Canadian Pacific Railway (CP) today asked the Department of Justice to probe what the railroad called a "concerted effort" by CEOs of several U.S. Class I railroads to block CP's proposed $27 billion acquisition of Norfolk Southern Corp. (NS).
In a letter to Justice Department officials, Calgary-based CP said the executives have begun a "widespread campaign of meeting and solicitations" with customers, the media, and other interested parties in an effort to block the proposed deal, which must be approved by U.S. and Canadian regulators. The letter does not identify any of the railroads or their executives.
CP cited a news story late last week quoting Matt Rose, chairman of Fort Worth, Texas-based BNSF Railway Co. saying that a CP-NS merger would put CSX Corp., NS' rival in the east, at a severe competitive disadvantage and would trigger further rail consolidation. Rose said in the report that BNSF's customers are not in favor of further rail mergers. However, BNSF would bid for another railroad if a CP-NS combination appeared likely to be approved, Rose was quoted as saying.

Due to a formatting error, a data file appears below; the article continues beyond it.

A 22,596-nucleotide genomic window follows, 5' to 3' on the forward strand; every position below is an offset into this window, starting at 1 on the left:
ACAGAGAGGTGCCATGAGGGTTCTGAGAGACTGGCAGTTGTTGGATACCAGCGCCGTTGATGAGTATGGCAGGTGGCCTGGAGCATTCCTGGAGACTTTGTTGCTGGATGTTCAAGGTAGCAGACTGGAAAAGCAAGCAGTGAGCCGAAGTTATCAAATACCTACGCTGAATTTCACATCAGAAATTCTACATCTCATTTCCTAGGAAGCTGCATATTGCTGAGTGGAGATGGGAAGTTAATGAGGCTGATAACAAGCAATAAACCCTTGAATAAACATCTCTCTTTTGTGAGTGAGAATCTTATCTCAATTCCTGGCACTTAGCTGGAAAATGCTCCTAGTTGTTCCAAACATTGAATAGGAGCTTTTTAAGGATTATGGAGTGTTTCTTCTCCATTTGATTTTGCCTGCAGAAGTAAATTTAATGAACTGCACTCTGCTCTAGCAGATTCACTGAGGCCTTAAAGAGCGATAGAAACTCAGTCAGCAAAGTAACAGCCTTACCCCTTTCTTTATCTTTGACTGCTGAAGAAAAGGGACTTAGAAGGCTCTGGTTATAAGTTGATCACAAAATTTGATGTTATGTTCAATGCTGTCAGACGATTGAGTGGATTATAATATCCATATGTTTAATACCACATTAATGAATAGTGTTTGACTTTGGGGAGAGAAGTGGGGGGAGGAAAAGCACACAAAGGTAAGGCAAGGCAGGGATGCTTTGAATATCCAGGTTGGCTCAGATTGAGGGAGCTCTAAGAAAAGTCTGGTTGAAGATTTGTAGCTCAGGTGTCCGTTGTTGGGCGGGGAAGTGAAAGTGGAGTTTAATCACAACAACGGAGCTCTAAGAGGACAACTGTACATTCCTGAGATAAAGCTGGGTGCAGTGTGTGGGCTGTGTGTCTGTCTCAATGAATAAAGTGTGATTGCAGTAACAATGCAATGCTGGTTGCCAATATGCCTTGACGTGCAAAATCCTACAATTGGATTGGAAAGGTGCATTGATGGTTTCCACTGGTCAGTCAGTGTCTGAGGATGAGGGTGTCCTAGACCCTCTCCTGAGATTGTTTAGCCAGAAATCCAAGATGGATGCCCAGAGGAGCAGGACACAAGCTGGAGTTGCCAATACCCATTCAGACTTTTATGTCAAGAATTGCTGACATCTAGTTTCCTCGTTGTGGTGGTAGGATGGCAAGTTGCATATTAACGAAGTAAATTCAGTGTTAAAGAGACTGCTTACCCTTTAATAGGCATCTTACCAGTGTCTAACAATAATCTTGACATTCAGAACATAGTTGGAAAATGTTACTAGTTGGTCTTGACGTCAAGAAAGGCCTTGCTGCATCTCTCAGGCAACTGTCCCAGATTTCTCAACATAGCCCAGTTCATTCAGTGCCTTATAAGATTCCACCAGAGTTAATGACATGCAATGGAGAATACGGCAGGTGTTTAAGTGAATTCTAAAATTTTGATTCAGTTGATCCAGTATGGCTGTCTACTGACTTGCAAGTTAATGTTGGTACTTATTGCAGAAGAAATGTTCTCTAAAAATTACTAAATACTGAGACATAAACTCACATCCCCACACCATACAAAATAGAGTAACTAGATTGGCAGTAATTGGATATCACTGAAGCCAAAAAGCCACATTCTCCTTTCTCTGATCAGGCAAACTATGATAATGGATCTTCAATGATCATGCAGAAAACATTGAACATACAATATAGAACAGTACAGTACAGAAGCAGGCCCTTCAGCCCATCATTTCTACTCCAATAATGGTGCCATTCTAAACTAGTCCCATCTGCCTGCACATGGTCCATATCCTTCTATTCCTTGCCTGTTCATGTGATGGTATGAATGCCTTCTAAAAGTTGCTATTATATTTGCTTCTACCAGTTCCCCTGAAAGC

CP also cited a story last week quoting Lance Fritz, chairman, president, and CEO of Union Pacific, that the Omaha-based railroad would do everything in its power to block rail mergers.
In an e-mail, CP spokesman Martin Cej said the "unprecedented action of an entire industry participating in meetings to prevent competition was something that merited attention of the antitrust authorities." Cej added that "certain railroads do not have confidence that the regulatory process for clearing mergers will result in a conclusion that is consistent with their goal of maintaining the status quo. As a result, they've said publicly that they have held meetings and devised plans to take whatever steps are necessary to prevent any merger from occurring."
The Association of American Railroads declined comment on the matter.